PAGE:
Preparing to teach English language learners: An analysis of teachers' online interactions
Elsa S. Billings, Stanford University, United States
Stanford University . Awarded
Emerging technologies such as the Internet, online video, and synchronous/asynchronous communication tools show promise in addressing problematic issues in teacher education and professional development (Eastmond, 1998), including addressing the gap between theory and practice, supporting critical analysis of pedagogy, and situating learning in practice as it depicts the complex nature of teaching (Ball, 2002; Center for Education, 2001; Grant, 1996). However, the degree to which courses that utilize these technologies are founded on solid pedagogical theory and research is unclear. This is particularly the case with online courses which are cropping up across the United States.
This study explored the effectiveness of an online course created by researchers and educators at Stanford University. The course was one in a series of online courses around effective practices in teaching English language learners (ELLs) that led to California's Cross-Cultural, Language and Academic Development (CLAD) certification. California's CLAD program has existed in various forms since the early 1980's, yet research on it is very limited (Walqui, 1998; Whitenack, 1995). The course utilized a multimedia, online platform with video cases of effective practice in classrooms with ELLs as the main form of instruction.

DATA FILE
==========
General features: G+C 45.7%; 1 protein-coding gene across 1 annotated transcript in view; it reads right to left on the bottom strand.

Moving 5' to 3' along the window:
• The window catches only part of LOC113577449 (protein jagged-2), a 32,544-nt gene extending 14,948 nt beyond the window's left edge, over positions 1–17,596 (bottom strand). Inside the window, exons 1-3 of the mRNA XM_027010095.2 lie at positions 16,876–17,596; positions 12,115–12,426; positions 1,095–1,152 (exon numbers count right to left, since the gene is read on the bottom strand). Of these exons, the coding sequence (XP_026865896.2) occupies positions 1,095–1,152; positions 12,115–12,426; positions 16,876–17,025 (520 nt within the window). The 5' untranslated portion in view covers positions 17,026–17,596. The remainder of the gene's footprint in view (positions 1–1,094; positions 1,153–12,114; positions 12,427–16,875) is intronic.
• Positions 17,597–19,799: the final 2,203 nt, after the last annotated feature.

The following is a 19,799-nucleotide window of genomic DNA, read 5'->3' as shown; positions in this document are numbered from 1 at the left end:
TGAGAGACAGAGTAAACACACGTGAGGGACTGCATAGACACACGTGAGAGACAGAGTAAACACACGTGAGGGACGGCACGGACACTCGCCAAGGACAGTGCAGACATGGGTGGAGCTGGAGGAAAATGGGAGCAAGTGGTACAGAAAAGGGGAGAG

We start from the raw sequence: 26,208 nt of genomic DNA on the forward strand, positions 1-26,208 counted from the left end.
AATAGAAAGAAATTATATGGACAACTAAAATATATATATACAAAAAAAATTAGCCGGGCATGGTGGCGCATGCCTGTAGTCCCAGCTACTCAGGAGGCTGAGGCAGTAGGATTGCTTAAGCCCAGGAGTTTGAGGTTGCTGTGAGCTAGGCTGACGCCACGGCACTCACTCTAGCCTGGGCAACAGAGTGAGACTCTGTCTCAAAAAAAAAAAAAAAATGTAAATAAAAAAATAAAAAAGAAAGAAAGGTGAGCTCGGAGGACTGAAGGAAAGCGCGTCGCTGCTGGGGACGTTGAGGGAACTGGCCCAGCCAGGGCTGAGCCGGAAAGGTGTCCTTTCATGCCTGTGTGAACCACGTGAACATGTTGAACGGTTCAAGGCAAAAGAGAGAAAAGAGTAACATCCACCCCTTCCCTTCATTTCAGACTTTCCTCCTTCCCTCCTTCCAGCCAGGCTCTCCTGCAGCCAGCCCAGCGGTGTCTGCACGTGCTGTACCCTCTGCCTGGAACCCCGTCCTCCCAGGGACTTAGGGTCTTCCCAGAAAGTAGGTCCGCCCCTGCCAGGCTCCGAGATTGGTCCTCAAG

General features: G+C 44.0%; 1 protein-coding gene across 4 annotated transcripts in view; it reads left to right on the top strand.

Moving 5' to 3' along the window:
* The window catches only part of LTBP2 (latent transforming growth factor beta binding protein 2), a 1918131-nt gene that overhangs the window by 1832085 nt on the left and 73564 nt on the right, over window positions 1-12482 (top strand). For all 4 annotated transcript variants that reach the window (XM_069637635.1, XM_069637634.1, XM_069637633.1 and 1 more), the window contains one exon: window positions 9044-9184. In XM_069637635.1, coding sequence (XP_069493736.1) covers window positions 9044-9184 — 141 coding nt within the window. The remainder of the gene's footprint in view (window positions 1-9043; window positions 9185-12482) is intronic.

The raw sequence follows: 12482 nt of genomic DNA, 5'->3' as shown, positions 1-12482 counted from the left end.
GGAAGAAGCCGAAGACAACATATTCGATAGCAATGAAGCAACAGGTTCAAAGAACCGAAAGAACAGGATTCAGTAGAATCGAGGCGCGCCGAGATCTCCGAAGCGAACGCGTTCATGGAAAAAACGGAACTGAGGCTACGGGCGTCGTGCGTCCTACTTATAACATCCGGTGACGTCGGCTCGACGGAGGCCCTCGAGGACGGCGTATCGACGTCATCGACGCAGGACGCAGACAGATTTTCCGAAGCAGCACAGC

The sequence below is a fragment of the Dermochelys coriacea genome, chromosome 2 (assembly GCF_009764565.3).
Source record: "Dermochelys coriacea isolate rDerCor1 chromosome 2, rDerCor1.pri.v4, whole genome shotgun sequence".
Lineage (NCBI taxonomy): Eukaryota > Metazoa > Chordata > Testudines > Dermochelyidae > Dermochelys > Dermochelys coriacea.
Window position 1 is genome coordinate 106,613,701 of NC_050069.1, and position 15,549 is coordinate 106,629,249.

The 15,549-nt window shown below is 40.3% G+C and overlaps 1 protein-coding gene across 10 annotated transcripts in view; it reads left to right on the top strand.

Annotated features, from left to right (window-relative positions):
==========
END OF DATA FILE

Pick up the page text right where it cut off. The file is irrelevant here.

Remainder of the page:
Study participants were 21 in-service teachers. Transcripts of online discussions served as the data source. This study utilized qualitative content analyses of online discussions, descriptive statistics, and a Reflection Rubric specifically developed for this study.
Findings showed mixed, yet promising evidence of conceptual change, reflection, and community development. Each of these areas was present in this online CLAD course, with issues that surfaced around each mirroring those found in face-to-face courses. Findings revealed instances of new knowledge and conceptual changes in understanding, as well as deficits and reliance on prior conceptions based mainly on personal experiences. Participants' willingness to reflect on practice varied, as did the depth of their reflection in the times that they did reflect. Many participants avoided reflection altogether, especially on their own practice.
Implications stemming from this study include contributions for the advancement of online courses, diversity training, and the development of a theoretical framework with which to both design and study online courses.
Billings, E.S. Preparing to teach English language learners: An analysis of teachers' online interactions. Ph.D. thesis, Stanford University.
Citation reproduced with permission of ProQuest LLC.
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